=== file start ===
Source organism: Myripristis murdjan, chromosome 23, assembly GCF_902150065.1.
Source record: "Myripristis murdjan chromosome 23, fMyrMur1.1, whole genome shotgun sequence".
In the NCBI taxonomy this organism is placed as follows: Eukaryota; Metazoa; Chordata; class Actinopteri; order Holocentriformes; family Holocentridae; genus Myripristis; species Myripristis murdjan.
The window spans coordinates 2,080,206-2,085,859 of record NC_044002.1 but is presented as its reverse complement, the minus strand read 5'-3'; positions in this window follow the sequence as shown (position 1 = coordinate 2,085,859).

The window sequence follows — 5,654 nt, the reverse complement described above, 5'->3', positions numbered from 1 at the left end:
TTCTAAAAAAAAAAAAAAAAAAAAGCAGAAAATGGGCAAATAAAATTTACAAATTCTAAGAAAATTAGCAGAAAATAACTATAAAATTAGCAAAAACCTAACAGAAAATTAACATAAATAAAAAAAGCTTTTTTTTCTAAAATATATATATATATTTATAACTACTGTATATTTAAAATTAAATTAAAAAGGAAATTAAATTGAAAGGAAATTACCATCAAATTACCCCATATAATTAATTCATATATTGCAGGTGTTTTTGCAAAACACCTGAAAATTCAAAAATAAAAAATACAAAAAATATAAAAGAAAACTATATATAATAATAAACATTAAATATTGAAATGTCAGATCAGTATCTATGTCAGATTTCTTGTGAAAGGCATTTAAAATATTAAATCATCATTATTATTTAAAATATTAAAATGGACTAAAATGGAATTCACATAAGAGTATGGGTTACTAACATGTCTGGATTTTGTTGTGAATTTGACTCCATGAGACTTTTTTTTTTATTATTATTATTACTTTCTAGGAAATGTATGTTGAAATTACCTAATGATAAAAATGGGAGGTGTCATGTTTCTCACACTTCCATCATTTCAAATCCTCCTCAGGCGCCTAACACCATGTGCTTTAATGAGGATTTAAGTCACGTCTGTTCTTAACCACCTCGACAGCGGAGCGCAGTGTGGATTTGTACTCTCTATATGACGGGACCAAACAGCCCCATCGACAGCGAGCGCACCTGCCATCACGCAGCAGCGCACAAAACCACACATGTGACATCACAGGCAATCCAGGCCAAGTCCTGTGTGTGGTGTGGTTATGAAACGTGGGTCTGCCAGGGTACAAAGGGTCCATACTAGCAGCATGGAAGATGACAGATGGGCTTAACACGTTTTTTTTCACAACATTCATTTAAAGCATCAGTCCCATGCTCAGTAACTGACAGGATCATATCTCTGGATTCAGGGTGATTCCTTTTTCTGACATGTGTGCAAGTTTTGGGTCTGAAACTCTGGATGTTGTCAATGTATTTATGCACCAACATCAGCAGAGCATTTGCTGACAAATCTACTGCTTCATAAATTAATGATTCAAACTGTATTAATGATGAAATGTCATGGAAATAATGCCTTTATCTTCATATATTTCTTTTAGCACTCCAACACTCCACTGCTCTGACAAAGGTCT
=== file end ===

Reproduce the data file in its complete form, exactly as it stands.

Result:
Source organism: Myripristis murdjan, chromosome 23, assembly GCF_902150065.1.
Source record: "Myripristis murdjan chromosome 23, fMyrMur1.1, whole genome shotgun sequence".
In the NCBI taxonomy this organism is placed as follows: Eukaryota; Metazoa; Chordata; class Actinopteri; order Holocentriformes; family Holocentridae; genus Myripristis; species Myripristis murdjan.
The window spans coordinates 2,080,206-2,085,859 of record NC_044002.1 but is presented as its reverse complement, the minus strand read 5'-3'; positions in this window follow the sequence as shown (position 1 = coordinate 2,085,859).

The window sequence follows — 5,654 nt, the reverse complement described above, 5'->3', positions numbered from 1 at the left end:
TTCTAAAAAAAAAAAAAAAAAAAAGCAGAAAATGGGCAAATAAAATTTACAAATTCTAAGAAAATTAGCAGAAAATAACTATAAAATTAGCAAAAACCTAACAGAAAATTAACATAAATAAAAAAAGCTTTTTTTTCTAAAATATATATATATATTTATAACTACTGTATATTTAAAATTAAATTAAAAAGGAAATTAAATTGAAAGGAAATTACCATCAAATTACCCCATATAATTAATTCATATATTGCAGGTGTTTTTGCAAAACACCTGAAAATTCAAAAATAAAAAATACAAAAAATATAAAAGAAAACTATATATAATAATAAACATTAAATATTGAAATGTCAGATCAGTATCTATGTCAGATTTCTTGTGAAAGGCATTTAAAATATTAAATCATCATTATTATTTAAAATATTAAAATGGACTAAAATGGAATTCACATAAGAGTATGGGTTACTAACATGTCTGGATTTTGTTGTGAATTTGACTCCATGAGACTTTTTTTTTTATTATTATTATTACTTTCTAGGAAATGTATGTTGAAATTACCTAATGATAAAAATGGGAGGTGTCATGTTTCTCACACTTCCATCATTTCAAATCCTCCTCAGGCGCCTAACACCATGTGCTTTAATGAGGATTTAAGTCACGTCTGTTCTTAACCACCTCGACAGCGGAGCGCAGTGTGGATTTGTACTCTCTATATGACGGGACCAAACAGCCCCATCGACAGCGAGCGCACCTGCCATCACGCAGCAGCGCACAAAACCACACATGTGACATCACAGGCAATCCAGGCCAAGTCCTGTGTGTGGTGTGGTTATGAAACGTGGGTCTGCCAGGGTACAAAGGGTCCATACTAGCAGCATGGAAGATGACAGATGGGCTTAACACGTTTTTTTTCACAACATTCATTTAAAGCATCAGTCCCATGCTCAGTAACTGACAGGATCATATCTCTGGATTCAGGGTGATTCCTTTTTCTGACATGTGTGCAAGTTTTGGGTCTGAAACTCTGGATGTTGTCAATGTATTTATGCACCAACATCAGCAGAGCATTTGCTGACAAATCTACTGCTTCATAAATTAATGATTCAAACTGTATTAATGATGAAATGTCATGGAAATAATGCCTTTATCTTCATATATTTCTTTTAGCACTCCAACACTCCACTGCTCTGACAAAGGTCT